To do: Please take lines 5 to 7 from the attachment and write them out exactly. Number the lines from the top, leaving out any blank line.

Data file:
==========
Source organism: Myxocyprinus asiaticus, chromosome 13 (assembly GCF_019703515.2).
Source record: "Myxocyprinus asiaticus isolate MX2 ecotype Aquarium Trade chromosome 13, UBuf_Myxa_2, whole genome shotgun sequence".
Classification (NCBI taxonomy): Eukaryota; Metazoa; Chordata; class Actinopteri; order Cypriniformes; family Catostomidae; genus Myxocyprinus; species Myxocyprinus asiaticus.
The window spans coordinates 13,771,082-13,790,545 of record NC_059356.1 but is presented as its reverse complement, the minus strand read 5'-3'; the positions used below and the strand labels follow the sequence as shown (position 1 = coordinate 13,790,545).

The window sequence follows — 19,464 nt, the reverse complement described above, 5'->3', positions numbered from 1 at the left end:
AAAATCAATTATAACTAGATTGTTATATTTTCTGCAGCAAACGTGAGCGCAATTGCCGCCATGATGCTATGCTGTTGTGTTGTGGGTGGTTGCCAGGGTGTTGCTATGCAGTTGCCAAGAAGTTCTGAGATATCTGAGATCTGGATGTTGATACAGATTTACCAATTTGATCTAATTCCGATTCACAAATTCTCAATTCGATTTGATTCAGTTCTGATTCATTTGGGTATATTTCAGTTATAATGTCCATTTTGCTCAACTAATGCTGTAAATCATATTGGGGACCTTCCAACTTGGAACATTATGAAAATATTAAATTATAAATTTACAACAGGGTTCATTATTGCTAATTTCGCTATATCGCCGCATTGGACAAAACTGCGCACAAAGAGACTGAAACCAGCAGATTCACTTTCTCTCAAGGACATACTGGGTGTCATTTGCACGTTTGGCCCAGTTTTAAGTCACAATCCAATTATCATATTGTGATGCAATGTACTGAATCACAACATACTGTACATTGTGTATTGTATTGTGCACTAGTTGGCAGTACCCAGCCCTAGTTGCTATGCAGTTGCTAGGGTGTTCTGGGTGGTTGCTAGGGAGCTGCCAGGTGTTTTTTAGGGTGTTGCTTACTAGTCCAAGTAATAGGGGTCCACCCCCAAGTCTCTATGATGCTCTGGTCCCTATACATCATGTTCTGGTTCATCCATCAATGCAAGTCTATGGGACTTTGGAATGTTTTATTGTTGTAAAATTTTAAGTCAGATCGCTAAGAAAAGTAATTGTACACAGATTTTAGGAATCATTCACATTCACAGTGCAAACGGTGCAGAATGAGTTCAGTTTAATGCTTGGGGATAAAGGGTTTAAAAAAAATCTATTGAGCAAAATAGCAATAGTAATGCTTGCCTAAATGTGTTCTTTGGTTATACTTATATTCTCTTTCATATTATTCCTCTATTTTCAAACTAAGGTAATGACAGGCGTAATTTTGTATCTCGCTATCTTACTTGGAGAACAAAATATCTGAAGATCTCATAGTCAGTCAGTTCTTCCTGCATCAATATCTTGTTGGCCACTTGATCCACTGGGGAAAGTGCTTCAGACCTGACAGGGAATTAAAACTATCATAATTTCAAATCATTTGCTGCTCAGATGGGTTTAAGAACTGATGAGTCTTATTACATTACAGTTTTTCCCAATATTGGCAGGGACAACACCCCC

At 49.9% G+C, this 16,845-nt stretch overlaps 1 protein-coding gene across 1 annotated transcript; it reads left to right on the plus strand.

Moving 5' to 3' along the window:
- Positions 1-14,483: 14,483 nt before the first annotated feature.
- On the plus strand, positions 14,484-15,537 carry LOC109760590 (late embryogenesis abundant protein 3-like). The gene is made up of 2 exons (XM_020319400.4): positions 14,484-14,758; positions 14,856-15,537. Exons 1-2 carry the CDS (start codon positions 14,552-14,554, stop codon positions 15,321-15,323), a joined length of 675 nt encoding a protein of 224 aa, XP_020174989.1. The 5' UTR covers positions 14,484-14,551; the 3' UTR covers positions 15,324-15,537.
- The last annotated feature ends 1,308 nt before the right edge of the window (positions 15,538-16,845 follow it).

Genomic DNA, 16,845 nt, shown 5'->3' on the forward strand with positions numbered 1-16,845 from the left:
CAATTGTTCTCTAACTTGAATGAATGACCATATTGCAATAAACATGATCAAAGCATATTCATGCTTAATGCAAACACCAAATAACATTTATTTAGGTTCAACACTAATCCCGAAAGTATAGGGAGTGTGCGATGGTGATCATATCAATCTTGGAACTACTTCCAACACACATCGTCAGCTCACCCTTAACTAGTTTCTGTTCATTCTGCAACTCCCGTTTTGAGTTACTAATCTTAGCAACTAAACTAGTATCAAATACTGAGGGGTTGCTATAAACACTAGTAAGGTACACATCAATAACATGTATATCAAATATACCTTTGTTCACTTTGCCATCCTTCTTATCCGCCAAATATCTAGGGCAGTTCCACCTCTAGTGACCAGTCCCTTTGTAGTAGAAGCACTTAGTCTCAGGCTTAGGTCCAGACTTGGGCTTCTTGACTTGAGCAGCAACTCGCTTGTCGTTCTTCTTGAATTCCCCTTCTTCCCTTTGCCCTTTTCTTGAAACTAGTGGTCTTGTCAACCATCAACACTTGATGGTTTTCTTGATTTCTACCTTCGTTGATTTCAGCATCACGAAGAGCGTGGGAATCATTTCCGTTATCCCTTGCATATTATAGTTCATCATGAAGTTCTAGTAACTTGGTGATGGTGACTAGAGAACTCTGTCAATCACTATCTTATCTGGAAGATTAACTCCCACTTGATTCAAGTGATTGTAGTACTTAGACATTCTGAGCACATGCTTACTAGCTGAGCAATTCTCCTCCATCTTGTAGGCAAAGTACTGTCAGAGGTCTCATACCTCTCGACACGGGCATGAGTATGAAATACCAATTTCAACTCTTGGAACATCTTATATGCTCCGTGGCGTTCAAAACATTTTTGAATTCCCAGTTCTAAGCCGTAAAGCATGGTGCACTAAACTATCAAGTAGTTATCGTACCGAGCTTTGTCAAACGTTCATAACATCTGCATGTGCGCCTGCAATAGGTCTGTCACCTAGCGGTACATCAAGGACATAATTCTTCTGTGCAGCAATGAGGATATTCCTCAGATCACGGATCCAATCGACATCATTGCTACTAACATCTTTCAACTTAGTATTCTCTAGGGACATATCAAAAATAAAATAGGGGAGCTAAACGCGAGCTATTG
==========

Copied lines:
The window sequence follows — 19,464 nt, the reverse complement described above, 5'->3', positions numbered from 1 at the left end:
AAAATCAATTATAACTAGATTGTTATATTTTCTGCAGCAAACGTGAGCGCAATTGCCGCCATGATGCTATGCTGTTGTGTTGTGGGTGGTTGCCAGGGTGTTGCTATGCAGTTGCCAAGAAGTTCTGAGATATCTGAGATCTGGATGTTGATACAGATTTACCAATTTGATCTAATTCCGATTCACAAATTCTCAATTCGATTTGATTCAGTTCTGATTCATTTGGGTATATTTCAGTTATAATGTCCATTTTGCTCAACTAATGCTGTAAATCATATTGGGGACCTTCCAACTTGGAACATTATGAAAATATTAAATTATAAATTTACAACAGGGTTCATTATTGCTAATTTCGCTATATCGCCGCATTGGACAAAACTGCGCACAAAGAGACTGAAACCAGCAGATTCACTTTCTCTCAAGGACATACTGGGTGTCATTTGCACGTTTGGCCCAGTTTTAAGTCACAATCCAATTATCATATTGTGATGCAATGTACTGAATCACAACATACTGTACATTGTGTATTGTATTGTGCACTAGTTGGCAGTACCCAGCCCTAGTTGCTATGCAGTTGCTAGGGTGTTCTGGGTGGTTGCTAGGGAGCTGCCAGGTGTTTTTTAGGGTGTTGCTTACTAGTCCAAGTAATAGGGGTCCACCCCCAAGTCTCTATGATGCTCTGGTCCCTATACATCATGTTCTGGTTCATCCATCAATGCAAGTCTATGGGACTTTGGAATGTTTTATTGTTGTAAAATTTTAAGTCAGATCGCTAAGAAAAGTAATTGTACACAGATTTTAGGAATCATTCACATTCACAGTGCAAACGGTGCAGAATGAGTTCAGTTTAATGCTTGGGGATAAAGGGTTTAAAAAAAATCTATTGAGCAAAATAGCAATAGTAATGCTTGCCTAAATGTGTTCTTTGGTTATACTTATATTCTCTTTCATATTATTCCTCTATTTTCAAACTAAGGTAATGACAGGCGTAATTTTGTATCTCGCTATCTTACTTGGAGAACAAAATATCTGAAGATCTCATAGTCAGTCAGTTCTTCCTGCATCAATATCTTGTTGGCCACTTGATCCACTGGGGAAAGTGCTTCAGACCTGACAGGGAATTAAAACTATCATAATTTCAAATCATTTGCTGCTCAGATGGGTTTAAGAACTGATGAGTCTTATTACATTACAGTTTTTCCCAATATTGGCAGGGACAACACCCCC

At 49.9% G+C, this 16,845-nt stretch overlaps 1 protein-coding gene across 1 annotated transcript; it reads left to right on the plus strand.